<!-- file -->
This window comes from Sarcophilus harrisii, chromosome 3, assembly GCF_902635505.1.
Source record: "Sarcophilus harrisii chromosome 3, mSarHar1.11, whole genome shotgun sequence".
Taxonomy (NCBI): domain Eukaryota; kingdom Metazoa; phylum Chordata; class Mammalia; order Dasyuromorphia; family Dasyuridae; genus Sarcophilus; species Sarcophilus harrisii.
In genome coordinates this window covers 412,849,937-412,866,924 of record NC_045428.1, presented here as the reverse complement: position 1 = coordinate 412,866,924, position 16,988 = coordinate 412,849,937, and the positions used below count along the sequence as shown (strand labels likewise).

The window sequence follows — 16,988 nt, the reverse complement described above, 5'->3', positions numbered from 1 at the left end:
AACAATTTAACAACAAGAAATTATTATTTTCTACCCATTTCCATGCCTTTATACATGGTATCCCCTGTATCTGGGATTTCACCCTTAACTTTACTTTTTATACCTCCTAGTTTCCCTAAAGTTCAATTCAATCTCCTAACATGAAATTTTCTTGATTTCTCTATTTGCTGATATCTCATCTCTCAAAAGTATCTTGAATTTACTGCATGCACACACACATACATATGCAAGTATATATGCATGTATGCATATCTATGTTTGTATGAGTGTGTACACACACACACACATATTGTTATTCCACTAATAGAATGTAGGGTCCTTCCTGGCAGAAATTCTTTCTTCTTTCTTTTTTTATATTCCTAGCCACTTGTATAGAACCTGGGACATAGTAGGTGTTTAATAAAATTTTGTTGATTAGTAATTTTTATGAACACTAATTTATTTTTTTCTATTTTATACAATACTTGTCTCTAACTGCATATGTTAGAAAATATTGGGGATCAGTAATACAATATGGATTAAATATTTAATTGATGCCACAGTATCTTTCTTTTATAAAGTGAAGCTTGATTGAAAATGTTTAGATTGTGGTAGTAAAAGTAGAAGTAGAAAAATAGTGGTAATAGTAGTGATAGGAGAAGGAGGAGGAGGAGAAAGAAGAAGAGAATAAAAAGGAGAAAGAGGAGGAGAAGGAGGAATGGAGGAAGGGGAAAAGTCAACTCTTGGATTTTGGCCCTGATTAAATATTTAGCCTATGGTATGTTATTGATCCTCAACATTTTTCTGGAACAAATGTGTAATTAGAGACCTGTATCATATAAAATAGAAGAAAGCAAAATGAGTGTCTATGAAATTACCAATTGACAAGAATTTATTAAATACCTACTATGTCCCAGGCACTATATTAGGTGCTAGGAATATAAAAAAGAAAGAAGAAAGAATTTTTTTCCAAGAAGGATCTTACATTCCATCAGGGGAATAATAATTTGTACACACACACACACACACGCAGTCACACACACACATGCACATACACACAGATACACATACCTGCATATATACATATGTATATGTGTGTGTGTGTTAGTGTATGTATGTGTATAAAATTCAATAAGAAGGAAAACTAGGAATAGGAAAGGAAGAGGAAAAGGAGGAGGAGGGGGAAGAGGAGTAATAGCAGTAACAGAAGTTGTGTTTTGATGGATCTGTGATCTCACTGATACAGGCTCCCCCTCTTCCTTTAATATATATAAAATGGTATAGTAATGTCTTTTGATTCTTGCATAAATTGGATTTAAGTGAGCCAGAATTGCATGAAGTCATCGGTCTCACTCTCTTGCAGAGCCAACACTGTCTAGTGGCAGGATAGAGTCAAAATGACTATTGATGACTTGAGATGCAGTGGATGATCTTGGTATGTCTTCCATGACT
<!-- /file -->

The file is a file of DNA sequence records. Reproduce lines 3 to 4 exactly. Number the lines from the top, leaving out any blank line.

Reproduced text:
Taxonomy (NCBI): domain Eukaryota; kingdom Metazoa; phylum Chordata; class Mammalia; order Dasyuromorphia; family Dasyuridae; genus Sarcophilus; species Sarcophilus harrisii.
In genome coordinates this window covers 412,849,937-412,866,924 of record NC_045428.1, presented here as the reverse complement: position 1 = coordinate 412,866,924, position 16,988 = coordinate 412,849,937, and the positions used below count along the sequence as shown (strand labels likewise).